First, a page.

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[Mk2] [Generic] Reducing front end lift and generally improving front end grip
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kayjay0_7




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1996 Toyota MR2 Mk2 V6

PostPosted: Wed May 15, 2013 3:39 pm    Post subject: Reply with quote Reply with quote including images

Magic Beans wrote:
Does anyone know what kind of thickness of aluminium sheet I'd need to use for the front undertray? Or if there's a better material to use?

Metal would be good as I'd like to incorporate speed flaps into the single sheet.


Gazrev1tubby has made a fibreglass under tray for his rev6 front bumper
[Shhh]

I'm surprised that he hasn't posted in the mk2 modifications section

Hopefully when the weather improves , I'll lay up a couple of layers of fibreglass and do the same

I've seen that the mr2 mk3 and Lexus is200 have a different style of speed flap so will be easier to fix this to the under tray
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Magic Beans
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1998 Toyota MR2 Mk2 Turbo Rev5

PostPosted: Wed May 15, 2013 9:39 pm    Post subject: Reply with quote Reply with quote including images

Wouldn't there be issues with flex and a risk of it cracking? [Think]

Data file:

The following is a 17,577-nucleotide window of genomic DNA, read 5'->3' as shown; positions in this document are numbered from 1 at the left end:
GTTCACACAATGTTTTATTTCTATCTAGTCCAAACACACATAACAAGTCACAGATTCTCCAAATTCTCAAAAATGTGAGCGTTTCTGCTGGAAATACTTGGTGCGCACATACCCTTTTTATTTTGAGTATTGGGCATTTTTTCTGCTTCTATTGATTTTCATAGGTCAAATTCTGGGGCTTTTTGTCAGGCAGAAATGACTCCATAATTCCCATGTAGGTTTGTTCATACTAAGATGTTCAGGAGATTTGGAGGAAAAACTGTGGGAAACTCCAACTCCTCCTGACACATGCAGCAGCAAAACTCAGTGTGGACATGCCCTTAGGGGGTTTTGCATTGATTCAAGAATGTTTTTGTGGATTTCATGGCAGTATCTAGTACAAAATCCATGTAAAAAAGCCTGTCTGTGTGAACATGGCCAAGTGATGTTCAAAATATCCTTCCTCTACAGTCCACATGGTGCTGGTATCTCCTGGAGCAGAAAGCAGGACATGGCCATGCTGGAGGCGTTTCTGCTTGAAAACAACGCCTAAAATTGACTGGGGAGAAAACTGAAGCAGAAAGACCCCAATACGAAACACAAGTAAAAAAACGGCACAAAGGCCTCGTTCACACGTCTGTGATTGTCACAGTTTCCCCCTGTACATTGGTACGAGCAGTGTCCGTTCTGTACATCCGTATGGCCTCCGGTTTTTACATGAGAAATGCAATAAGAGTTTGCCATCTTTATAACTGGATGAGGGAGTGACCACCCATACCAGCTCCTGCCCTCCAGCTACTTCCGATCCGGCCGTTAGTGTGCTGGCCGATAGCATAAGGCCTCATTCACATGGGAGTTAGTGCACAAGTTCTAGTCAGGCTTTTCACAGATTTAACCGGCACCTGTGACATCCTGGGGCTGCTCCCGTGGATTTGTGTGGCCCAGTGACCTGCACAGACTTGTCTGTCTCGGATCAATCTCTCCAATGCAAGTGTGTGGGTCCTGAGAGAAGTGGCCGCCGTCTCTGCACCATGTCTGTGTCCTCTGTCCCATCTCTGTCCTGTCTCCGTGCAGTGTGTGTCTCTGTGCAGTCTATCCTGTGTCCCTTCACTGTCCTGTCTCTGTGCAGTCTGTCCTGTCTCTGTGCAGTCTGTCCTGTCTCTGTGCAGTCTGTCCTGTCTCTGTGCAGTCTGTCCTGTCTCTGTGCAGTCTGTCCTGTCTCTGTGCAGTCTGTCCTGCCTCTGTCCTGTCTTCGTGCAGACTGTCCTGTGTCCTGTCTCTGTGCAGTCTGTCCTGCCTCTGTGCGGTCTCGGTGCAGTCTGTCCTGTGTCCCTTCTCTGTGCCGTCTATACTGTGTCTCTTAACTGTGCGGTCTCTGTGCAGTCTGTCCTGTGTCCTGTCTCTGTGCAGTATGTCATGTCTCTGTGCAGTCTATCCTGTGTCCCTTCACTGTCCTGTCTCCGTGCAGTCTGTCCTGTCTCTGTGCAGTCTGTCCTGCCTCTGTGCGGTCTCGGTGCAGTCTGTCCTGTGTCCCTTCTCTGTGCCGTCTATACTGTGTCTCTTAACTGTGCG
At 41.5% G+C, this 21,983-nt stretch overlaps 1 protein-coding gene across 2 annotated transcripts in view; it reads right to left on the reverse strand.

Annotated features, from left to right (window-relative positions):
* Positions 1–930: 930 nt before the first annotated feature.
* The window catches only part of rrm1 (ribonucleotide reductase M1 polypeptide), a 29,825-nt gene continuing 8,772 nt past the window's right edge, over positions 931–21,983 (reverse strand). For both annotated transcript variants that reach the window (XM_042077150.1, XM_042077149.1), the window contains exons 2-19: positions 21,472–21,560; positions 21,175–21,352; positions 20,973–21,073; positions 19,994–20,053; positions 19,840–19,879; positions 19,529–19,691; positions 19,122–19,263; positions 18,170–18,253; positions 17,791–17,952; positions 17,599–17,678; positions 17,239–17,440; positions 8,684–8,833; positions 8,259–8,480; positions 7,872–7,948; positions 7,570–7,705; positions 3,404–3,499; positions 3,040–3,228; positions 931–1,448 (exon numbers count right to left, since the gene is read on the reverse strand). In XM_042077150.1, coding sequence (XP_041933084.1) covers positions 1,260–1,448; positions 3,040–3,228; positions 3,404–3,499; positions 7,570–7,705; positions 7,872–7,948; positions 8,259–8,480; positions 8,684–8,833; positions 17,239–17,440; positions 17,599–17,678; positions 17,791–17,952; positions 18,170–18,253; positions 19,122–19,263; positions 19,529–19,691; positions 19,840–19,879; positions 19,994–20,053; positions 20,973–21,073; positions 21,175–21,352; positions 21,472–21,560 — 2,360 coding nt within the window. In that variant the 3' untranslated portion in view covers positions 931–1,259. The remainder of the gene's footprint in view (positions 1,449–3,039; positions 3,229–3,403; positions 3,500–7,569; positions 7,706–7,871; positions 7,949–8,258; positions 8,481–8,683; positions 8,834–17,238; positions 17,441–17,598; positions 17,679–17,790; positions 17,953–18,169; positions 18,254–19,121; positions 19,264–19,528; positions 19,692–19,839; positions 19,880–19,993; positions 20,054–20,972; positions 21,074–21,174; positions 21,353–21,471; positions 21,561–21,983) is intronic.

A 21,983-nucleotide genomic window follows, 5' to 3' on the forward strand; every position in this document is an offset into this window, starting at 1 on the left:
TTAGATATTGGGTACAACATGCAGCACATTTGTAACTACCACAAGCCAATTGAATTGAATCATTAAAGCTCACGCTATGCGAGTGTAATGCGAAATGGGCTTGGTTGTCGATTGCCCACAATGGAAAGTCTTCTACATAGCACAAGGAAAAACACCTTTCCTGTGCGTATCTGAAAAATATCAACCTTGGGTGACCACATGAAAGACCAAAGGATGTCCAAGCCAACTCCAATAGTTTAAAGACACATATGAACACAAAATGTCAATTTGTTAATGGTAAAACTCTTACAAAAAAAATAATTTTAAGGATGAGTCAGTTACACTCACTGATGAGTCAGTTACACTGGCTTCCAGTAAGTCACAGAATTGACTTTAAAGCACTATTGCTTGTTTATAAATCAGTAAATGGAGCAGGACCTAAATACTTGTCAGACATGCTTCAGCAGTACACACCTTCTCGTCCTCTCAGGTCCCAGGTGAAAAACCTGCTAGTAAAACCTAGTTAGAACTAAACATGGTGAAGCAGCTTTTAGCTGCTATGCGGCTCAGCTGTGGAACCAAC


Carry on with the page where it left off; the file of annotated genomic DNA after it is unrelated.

I'm looking at taking the bumper off and making a template in the next few days. That way I can make them out of whatever material seems best at the time. Might even be a market for them [Shhh]
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Magic Beans
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PostPosted: Tue May 21, 2013 7:15 am    Post subject: Reply with quote Reply with quote including images

Ordered the aly sheeting for the undertray, I opted for 2mm, to reduce flex. The sheet is being partially cut to shape before shipping, so it will be the right width and length, leaving just the contours to cut into it once it arrives [Smile]

The edge which meets the tyres is intentionally being left longer, as I plan to create a 50mm (ish) flaps which will be folded down to act as a speed flap. However I'm unclear as to what angles it should be at and what the aerodynamic principles/aims are for these flaps [Think]

Would the ideal configuration be the flap running perfectly vertical and running perfectly in line with the outer edge of the tyre, or would toeing it in or out have some benefit? I'm not sure if their purpose is simply to create a vertical surface for the air to hit, or whether they channel the air in a specific direction (out of the arches etc)? [Think]
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Magic Beans
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PostPosted: Thu Jun 06, 2013 5:22 pm    Post subject: Reply with quote Reply with quote including images

I thought I'd update this as I've not finished and installed the flat front bumper undertray, which incorporates speed flaps.





A full write-up of the build process (including the usual 1000000 photos [Whistle] ) can be found here, for anyone who's interested http://www.imoc.co.uk/forums/viewtopic.php?t=159087&postdays=0&postorder=asc&start=1500

The results so far are positive, with the car generally feeling much more planted at speed. I'm currently working on the custom arch liners at the moment, which should complete the package and hopefully amplify results and feel. That's the thinking/logic at least [Think]